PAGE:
Listening to our state’s leaders lately, one continues to hear the blame for our state’s economic woes placed squarely on the back of the national recession. It is true that the US has been in one of the worst recessions since the Great Depression, so bad that this has come to be named “The Great Recession.” Clearly, a national recession of almost any magnitude will hurt Rhode Island’s economy. And let’s make no mistake about it: Rhode Island has been hurt a great deal by this recession. But is the “Great Recession” the cause of all of Rhode Island’s fiscal problems?
Sadly (and obviously) the answer is no! Rhode Island was one of the first states to enter into recession, in July of 2007 according to my Current Conditions Index, about a half year before the national recession. And, we were one of the first states to experience budget deficits. In fact, even before the recession occurred, budget deficits were projected to remain for about as far into the future as anyone cared to look!
The interesting problem that is now emerging for our blame-deflecting leaders is the fact that the national recession has either ended as of the time this article is being written or will end very soon. The news is not as good for Rhode Island: our recovery will not occur until the first quarter of 2010, lagging the national recovery by about two quarters. The most obvious reason for this disparity is the lack of sufficient tech and growth industry presence here. Add to this highly ineffective economic leadership as exemplified by the FY 2010 budget and what our future holds is continued “endogenous mediocrity.” In other words, Rhode Island’s sub-par economic performance, which is the logical and predictable outcome of the way things are done here, promises to remain with us well after the recession ends. What lies at the heart of much of this is a faulty managerial philosophy espoused by our state’s leaders. Let me elaborate on six primary examples of their faulty economic logic.
#1: Lowering taxes only entails costs (loss of revenue) without any offsetting benefits. This is truly amazing, as it assumes that the initial loss of tax revenue is all that occurs and recurs, and that nobody will ever react favorably to an improved tax environment here by either expanding their activity or locating here in the future. This is a wonderful example of the PAROPIC (parochial and myopic) thinking that has guided our state’s leaders over the last decade (and longer). Add to this linear thinking, where everything is assumed to be independent of everything else. In light of the horrible image Rhode Island now has nationally and internationally, not making our state’s tax climate more hospitable (and even less so with the change in taxation of capital gains) is perfectly consistent with the world’s view of us as being out there somewhere on an interplanetary plane. Can anyone explain to me how treating capital gains as ordinary income when tax rates are so high is supposed to help Rhode Island make substantial inroads into expanding its far-too-small tech and growth presence?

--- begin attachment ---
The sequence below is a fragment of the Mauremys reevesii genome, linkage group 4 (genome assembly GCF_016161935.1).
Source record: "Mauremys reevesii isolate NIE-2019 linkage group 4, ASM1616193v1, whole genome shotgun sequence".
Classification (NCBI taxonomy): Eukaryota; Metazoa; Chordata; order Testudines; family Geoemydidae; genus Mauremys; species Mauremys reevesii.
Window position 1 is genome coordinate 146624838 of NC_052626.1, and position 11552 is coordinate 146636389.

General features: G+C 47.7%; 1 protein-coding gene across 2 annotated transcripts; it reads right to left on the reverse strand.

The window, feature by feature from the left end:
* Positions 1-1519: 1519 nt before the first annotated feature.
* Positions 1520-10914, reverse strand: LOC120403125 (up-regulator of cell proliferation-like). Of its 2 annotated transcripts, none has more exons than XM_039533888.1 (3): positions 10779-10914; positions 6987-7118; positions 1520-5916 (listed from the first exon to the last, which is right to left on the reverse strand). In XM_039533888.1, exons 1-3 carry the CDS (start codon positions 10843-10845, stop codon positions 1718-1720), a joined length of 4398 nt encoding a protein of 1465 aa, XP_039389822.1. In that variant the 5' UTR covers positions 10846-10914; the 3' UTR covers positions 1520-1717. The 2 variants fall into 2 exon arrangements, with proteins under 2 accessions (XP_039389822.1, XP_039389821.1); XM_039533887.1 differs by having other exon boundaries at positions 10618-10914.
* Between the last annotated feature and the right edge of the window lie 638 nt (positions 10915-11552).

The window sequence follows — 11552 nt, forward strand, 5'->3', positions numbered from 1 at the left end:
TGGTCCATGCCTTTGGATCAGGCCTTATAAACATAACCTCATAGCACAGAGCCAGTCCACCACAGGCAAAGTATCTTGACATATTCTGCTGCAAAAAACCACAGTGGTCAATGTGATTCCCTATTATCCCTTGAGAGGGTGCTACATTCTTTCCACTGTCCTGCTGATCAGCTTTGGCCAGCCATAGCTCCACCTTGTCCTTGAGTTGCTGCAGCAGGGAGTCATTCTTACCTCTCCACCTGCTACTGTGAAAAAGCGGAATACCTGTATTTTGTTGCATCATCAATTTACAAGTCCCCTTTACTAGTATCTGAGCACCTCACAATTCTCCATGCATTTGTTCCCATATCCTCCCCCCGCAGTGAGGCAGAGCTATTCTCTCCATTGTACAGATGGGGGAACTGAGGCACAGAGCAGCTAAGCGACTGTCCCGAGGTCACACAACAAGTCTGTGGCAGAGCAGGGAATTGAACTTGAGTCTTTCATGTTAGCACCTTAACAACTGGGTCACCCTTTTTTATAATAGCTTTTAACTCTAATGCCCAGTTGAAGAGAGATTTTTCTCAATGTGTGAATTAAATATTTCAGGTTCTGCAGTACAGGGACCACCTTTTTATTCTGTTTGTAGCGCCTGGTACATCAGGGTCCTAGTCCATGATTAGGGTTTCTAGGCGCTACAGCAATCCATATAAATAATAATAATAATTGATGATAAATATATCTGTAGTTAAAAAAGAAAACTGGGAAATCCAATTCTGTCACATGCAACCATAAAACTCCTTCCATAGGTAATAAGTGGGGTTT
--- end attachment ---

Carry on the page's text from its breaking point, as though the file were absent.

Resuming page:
#3: Raising taxes only entails benefits (higher revenue) without any offsetting costs. Yet another wonderful example of the PAROPIC and linear thinking of our leaders. As far as I can tell, the intellectual underpinning of this can be traced to the pledge night scene from Animal House. As the pledge master (the state of RI) paddles the pledge (RI business or taxpayer), the reaction is the proclamation: “Thank you, sir, may I have another?” Come to think about it, doesn’t Rhode Island’s economic climate bear a strange resemblance to the Animal House?
#4: RI spent less in FY09 than it had allocated for spending, therefore spending here is now under control. So, are we to assume that with the original spending figure there wasn’t bloated and unsustainable spending? Oh, to be Paropic, as we can forget all but the present! Let’s not forget that as other states emerge from recession before Rhode Island and balance their budgets over the long term, spending imbalances will keep us fighting deficits far into the foreseeable future.
#5: The unemployment rate tells us a great deal about where our state’s economy is heading. This is, of course, completely wrong, as the unemployment rate is a lagging indicator, telling us far more about where we have been instead of where we are headed. But then too, the managerial philosophy of our leaders in economic matters is, to put it kindly, lagging as well.
Things here got worse than they ever had to be, even with a severe national recession. Make no mistake, our state is not doomed. Nor is future mediocre economic performance inescapable. Unless, of course, our leaders are allowed to continue doing things as they always have and we the people remain on the sidelines as the enablers.